Mattress recycling in the United States growing
Americans discarded as many as 40 million mattresses and foundations (box springs) in 2006. With materials that contain recyclable elements, mattresses should be removed from the waste stream and sent to recycling centers.
However, it appears that 70 percent of these products go to landfills and nearly 30 percent to re-builders, with only several hundred thousand at best being deconstructed and recycled.
Moreover, there are only three major organizations recycling these products – Conigliaro Industries (a private firm in Framingham, Massachusetts), the St. Vincent de Paul Society and the Northeast Minnesota Mattress Recycling Program, a facility near Duluth operated in partnership by the Western Lake Superior Sanitation District and Goodwill Industries.
Based in Framingham, Massachusetts, Conigliaro Industries recycles mattresses and foundations (box springs).
Established in 1990, the company, located 17 miles southwest of Boston, recycles about 150 materials, of which 80 are plastics and another 20, including mattresses, are labeled as difficult materials.
“Right now our capacity is about 150,000 units annually and we are operating at about 25 percent capacity,” says Greg Conigliaro, the president and majority owner of the company. “The majority of mattresses from any retail outlet usually go to the re-builders.”
Conigliaro created a mattress recycling plant within its 100,000 square-foot facility following its receipt of a $50,000 grant from the state’s Department of Environmental Protection’s (DEP) Recycling Investment Reimbursement Credit program.
“In 2000/2001,” he says, “we sized our facility to handle every mattress in Massachusetts if we were to get them all. The biggest issue in mattress recycling is that it’s more expensive than trash and as a result, in addition to attracting tonnage, we have to be cheaper than trash.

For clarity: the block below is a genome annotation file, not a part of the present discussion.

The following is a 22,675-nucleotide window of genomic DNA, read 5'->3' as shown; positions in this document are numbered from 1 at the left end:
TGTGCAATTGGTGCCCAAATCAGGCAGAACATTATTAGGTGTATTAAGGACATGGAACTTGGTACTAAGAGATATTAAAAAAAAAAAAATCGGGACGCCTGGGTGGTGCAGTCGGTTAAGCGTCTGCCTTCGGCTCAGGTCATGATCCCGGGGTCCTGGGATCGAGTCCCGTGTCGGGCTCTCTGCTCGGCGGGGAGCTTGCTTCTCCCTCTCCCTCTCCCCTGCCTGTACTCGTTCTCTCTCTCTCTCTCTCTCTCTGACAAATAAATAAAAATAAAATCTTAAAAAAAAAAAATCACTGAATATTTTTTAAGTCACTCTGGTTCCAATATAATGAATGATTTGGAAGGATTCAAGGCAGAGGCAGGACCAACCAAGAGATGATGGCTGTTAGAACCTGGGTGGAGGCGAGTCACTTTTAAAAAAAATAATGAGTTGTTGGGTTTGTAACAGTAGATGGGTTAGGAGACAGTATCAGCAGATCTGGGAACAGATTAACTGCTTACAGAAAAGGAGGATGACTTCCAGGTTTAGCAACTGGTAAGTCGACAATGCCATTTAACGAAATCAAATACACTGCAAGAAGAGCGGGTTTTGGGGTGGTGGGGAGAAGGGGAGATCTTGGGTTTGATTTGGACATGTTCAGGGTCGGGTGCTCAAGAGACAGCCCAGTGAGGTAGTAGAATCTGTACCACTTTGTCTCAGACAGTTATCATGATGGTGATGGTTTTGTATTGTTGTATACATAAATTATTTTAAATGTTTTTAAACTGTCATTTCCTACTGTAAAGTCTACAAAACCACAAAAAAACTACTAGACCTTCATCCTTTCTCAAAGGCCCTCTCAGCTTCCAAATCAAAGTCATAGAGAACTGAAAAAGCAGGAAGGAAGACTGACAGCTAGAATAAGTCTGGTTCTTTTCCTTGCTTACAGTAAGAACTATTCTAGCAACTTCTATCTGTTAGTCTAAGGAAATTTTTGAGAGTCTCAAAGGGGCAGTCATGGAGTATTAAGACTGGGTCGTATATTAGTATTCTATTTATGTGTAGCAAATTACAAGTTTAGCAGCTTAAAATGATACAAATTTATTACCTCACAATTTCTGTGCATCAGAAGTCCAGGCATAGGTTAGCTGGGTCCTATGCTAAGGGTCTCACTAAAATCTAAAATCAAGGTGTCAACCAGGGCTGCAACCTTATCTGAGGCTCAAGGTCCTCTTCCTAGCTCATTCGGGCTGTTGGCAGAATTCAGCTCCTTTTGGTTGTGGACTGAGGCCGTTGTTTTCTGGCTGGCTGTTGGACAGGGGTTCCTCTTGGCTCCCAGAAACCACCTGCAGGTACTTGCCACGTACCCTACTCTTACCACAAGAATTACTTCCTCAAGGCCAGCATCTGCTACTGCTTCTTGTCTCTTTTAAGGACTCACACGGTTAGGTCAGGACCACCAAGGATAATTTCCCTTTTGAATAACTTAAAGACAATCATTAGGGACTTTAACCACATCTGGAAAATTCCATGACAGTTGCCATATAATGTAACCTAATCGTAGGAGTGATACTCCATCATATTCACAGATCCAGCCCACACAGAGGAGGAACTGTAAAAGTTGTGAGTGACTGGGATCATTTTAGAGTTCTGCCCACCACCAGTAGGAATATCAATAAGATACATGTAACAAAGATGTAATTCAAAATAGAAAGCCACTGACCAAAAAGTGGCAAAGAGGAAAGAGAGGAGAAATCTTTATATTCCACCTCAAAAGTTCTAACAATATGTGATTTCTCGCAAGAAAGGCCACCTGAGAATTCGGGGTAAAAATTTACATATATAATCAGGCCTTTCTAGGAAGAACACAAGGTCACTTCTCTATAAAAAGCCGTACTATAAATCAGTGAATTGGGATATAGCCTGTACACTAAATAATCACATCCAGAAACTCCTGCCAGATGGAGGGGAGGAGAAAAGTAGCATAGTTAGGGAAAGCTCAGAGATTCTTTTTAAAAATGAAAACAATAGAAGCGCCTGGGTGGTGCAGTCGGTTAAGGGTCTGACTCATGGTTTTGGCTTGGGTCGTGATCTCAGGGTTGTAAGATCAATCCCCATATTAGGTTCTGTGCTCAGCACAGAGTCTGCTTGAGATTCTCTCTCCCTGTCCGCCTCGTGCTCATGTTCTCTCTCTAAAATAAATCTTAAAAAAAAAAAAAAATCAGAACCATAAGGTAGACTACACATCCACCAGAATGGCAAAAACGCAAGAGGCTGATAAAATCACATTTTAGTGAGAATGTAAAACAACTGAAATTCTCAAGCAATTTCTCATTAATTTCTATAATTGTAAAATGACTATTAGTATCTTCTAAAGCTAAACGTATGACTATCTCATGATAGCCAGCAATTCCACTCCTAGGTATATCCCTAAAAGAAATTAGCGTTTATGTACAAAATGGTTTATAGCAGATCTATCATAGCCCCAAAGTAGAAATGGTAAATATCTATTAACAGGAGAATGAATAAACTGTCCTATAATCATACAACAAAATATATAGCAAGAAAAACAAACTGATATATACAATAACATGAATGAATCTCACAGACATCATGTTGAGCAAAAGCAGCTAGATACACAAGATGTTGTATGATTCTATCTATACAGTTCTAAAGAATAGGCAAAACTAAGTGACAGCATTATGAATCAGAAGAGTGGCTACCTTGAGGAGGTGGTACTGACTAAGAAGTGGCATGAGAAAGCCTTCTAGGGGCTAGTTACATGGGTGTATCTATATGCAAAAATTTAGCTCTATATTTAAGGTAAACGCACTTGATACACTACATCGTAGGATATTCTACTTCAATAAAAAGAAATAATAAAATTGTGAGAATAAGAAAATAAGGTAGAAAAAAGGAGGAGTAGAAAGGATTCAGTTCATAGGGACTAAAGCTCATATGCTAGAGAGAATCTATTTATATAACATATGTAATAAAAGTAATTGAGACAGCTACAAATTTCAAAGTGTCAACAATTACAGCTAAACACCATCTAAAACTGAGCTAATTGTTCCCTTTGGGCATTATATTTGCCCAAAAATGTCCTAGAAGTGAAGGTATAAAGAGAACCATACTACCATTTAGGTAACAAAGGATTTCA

“The recycling we do is with the people who really want to recycle and generally they’ll pay a fee at the drop-off center – an approach that we have always advocated,” he adds. “For example, if you are going to buy a new mattress, maybe you pay a $5 fee [or higher] to ensure that it doesn’t go into a landfill. For the mattresses we recycle, the fee is anywhere from $8 to $18 depending upon the size. Most private citizens are willing to pay that.” says Greg Conigliaro.
“Generally, the cost for labor is far in excess of the value of the materials that are recovered from mattress recycling,” says Conigliaro, “which is why we charge a fee. The parts of a mattress are commodities with variable values based upon current market conditions.
“Metals prices can be up and that’s great,” he adds, “and the foam, felt and fabric have different commodity values. The markets for the materials from mattresses, save for the metal, are very volatile, especially the felt, foam and fabric. Polyurethane foam jumps all over the place. In the old days it was worth $.50 a pound. Now we are lucky to get rid of it. It depends on the day.”
Mattresses, built to last through many years of use, are not designed to be easily processed by recyclers.